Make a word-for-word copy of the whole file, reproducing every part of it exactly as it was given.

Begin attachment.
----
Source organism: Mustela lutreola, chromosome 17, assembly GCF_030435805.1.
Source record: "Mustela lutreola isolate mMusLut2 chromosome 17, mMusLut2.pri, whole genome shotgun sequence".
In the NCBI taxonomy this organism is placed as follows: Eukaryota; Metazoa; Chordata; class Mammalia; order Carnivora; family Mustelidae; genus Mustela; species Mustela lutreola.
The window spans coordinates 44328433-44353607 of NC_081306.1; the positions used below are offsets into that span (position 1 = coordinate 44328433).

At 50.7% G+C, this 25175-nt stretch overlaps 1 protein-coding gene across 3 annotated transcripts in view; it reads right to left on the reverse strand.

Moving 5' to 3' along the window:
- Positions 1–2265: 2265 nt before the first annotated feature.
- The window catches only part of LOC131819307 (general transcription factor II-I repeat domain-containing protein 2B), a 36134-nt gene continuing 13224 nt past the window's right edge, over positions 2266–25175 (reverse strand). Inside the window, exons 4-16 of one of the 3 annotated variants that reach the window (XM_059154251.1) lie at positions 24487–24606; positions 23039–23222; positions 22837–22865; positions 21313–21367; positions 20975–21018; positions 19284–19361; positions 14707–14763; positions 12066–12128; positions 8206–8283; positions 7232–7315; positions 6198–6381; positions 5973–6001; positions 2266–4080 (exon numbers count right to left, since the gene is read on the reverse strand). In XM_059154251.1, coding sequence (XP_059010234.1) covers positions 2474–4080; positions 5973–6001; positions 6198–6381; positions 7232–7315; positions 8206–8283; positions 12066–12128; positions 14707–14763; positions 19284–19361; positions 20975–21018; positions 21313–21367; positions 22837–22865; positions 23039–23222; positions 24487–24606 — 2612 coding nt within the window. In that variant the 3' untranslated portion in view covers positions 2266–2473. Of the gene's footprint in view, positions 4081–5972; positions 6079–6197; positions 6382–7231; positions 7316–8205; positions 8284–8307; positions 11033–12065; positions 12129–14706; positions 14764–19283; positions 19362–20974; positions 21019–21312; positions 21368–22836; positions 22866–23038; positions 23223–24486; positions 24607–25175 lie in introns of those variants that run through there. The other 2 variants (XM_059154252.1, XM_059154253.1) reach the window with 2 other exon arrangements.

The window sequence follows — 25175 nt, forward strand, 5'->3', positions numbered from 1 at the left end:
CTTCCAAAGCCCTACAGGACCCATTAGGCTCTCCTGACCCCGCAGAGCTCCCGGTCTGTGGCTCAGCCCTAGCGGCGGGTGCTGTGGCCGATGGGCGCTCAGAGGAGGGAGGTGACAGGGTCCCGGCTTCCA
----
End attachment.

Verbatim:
Source organism: Mustela lutreola, chromosome 17, assembly GCF_030435805.1.
Source record: "Mustela lutreola isolate mMusLut2 chromosome 17, mMusLut2.pri, whole genome shotgun sequence".
In the NCBI taxonomy this organism is placed as follows: Eukaryota; Metazoa; Chordata; class Mammalia; order Carnivora; family Mustelidae; genus Mustela; species Mustela lutreola.
The window spans coordinates 44328433-44353607 of NC_081306.1; the positions used below are offsets into that span (position 1 = coordinate 44328433).

At 50.7% G+C, this 25175-nt stretch overlaps 1 protein-coding gene across 3 annotated transcripts in view; it reads right to left on the reverse strand.

Moving 5' to 3' along the window:
- Positions 1–2265: 2265 nt before the first annotated feature.
- The window catches only part of LOC131819307 (general transcription factor II-I repeat domain-containing protein 2B), a 36134-nt gene continuing 13224 nt past the window's right edge, over positions 2266–25175 (reverse strand). Inside the window, exons 4-16 of one of the 3 annotated variants that reach the window (XM_059154251.1) lie at positions 24487–24606; positions 23039–23222; positions 22837–22865; positions 21313–21367; positions 20975–21018; positions 19284–19361; positions 14707–14763; positions 12066–12128; positions 8206–8283; positions 7232–7315; positions 6198–6381; positions 5973–6001; positions 2266–4080 (exon numbers count right to left, since the gene is read on the reverse strand). In XM_059154251.1, coding sequence (XP_059010234.1) covers positions 2474–4080; positions 5973–6001; positions 6198–6381; positions 7232–7315; positions 8206–8283; positions 12066–12128; positions 14707–14763; positions 19284–19361; positions 20975–21018; positions 21313–21367; positions 22837–22865; positions 23039–23222; positions 24487–24606 — 2612 coding nt within the window. In that variant the 3' untranslated portion in view covers positions 2266–2473. Of the gene's footprint in view, positions 4081–5972; positions 6079–6197; positions 6382–7231; positions 7316–8205; positions 8284–8307; positions 11033–12065; positions 12129–14706; positions 14764–19283; positions 19362–20974; positions 21019–21312; positions 21368–22836; positions 22866–23038; positions 23223–24486; positions 24607–25175 lie in introns of those variants that run through there. The other 2 variants (XM_059154252.1, XM_059154253.1) reach the window with 2 other exon arrangements.

The window sequence follows — 25175 nt, forward strand, 5'->3', positions numbered from 1 at the left end:
CTTCCAAAGCCCTACAGGACCCATTAGGCTCTCCTGACCCCGCAGAGCTCCCGGTCTGTGGCTCAGCCCTAGCGGCGGGTGCTGTGGCCGATGGGCGCTCAGAGGAGGGAGGTGACAGGGTCCCGGCTTCCA